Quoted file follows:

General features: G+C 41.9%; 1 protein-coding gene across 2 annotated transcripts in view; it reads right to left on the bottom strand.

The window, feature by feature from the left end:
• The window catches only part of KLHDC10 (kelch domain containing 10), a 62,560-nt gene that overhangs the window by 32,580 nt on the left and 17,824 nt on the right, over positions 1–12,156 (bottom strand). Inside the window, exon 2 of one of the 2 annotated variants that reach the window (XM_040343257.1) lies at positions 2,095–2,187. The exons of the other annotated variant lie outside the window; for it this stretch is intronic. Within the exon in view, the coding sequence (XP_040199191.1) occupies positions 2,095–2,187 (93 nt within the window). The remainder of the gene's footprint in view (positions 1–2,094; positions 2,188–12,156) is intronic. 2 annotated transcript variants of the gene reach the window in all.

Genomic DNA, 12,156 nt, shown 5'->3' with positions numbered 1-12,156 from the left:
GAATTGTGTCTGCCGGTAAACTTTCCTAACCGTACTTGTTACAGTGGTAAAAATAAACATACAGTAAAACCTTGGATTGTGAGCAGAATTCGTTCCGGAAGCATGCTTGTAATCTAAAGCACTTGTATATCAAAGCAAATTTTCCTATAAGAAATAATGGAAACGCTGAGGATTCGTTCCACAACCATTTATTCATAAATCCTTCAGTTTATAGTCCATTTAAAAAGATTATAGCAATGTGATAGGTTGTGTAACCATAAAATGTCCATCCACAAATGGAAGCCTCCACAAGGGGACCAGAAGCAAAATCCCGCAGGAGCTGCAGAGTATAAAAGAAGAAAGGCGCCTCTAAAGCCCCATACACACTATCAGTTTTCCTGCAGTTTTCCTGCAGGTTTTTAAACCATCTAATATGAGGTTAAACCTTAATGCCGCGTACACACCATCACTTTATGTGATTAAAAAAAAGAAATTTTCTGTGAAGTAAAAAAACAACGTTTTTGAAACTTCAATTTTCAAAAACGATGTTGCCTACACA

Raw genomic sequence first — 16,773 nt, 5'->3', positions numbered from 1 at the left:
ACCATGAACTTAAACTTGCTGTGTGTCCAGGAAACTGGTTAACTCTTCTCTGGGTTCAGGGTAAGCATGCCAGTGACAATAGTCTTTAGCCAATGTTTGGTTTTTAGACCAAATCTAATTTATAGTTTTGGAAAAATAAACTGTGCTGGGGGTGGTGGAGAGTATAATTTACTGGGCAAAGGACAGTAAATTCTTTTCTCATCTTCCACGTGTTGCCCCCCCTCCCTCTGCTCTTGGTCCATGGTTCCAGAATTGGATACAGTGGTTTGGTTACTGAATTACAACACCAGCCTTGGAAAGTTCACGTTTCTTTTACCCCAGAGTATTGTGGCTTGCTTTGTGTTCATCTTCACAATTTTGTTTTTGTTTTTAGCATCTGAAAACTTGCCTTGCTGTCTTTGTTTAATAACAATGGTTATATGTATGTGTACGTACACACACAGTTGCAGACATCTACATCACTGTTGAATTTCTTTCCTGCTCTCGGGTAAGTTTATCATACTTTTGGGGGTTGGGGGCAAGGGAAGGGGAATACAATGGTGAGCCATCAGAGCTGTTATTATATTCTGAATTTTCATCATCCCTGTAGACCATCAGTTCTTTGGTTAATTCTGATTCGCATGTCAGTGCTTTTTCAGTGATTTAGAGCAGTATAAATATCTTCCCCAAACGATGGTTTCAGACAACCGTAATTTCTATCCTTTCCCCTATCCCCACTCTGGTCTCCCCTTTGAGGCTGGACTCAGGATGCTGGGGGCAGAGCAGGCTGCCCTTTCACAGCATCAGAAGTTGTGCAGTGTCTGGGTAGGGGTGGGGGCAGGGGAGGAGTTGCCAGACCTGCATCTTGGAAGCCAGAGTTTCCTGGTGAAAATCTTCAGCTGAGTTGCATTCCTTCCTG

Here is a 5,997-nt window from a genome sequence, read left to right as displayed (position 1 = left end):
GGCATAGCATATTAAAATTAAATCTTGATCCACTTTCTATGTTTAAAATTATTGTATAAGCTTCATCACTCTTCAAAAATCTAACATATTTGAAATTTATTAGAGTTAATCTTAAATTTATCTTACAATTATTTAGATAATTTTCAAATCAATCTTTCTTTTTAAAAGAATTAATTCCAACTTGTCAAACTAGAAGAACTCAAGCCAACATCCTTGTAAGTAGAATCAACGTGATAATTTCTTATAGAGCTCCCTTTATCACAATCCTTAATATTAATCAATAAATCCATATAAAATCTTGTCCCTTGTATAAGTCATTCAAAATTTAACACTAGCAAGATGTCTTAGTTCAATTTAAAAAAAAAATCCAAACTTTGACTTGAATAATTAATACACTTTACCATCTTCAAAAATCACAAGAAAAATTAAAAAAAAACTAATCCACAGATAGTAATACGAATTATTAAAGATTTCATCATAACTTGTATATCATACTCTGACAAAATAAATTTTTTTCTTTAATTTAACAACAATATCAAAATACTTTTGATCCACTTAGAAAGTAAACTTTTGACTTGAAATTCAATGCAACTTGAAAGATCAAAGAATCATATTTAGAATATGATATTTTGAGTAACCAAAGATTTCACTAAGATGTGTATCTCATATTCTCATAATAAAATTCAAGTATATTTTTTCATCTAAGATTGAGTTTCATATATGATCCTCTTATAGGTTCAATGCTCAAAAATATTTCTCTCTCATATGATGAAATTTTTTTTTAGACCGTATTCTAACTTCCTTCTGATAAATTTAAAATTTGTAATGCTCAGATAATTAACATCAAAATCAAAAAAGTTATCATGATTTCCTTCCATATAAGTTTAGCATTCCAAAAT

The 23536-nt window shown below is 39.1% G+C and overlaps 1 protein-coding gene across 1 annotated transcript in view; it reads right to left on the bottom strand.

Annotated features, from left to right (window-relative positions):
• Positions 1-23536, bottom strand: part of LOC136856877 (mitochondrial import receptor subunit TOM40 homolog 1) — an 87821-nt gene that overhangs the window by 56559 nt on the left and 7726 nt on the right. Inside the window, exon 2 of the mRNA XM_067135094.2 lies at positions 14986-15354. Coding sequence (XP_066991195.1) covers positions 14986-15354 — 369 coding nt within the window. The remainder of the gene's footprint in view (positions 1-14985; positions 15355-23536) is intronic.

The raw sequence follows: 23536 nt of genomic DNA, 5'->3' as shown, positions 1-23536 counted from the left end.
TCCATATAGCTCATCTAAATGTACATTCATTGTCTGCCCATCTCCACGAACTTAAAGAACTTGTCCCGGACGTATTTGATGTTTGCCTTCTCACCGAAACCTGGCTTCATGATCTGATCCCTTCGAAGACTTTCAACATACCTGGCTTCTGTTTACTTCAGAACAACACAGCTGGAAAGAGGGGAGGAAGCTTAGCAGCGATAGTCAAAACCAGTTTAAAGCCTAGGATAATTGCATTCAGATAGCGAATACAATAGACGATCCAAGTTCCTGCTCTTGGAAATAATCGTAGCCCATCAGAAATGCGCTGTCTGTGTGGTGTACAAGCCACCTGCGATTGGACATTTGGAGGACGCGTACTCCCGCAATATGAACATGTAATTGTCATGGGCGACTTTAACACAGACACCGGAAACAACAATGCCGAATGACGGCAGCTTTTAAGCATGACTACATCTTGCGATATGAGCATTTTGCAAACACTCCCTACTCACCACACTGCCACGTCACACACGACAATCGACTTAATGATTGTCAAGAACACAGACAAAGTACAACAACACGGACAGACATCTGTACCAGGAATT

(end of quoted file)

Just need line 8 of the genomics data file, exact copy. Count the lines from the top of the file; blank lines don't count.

Here is a 5,997-nt window from a genome sequence, read left to right as displayed (position 1 = left end):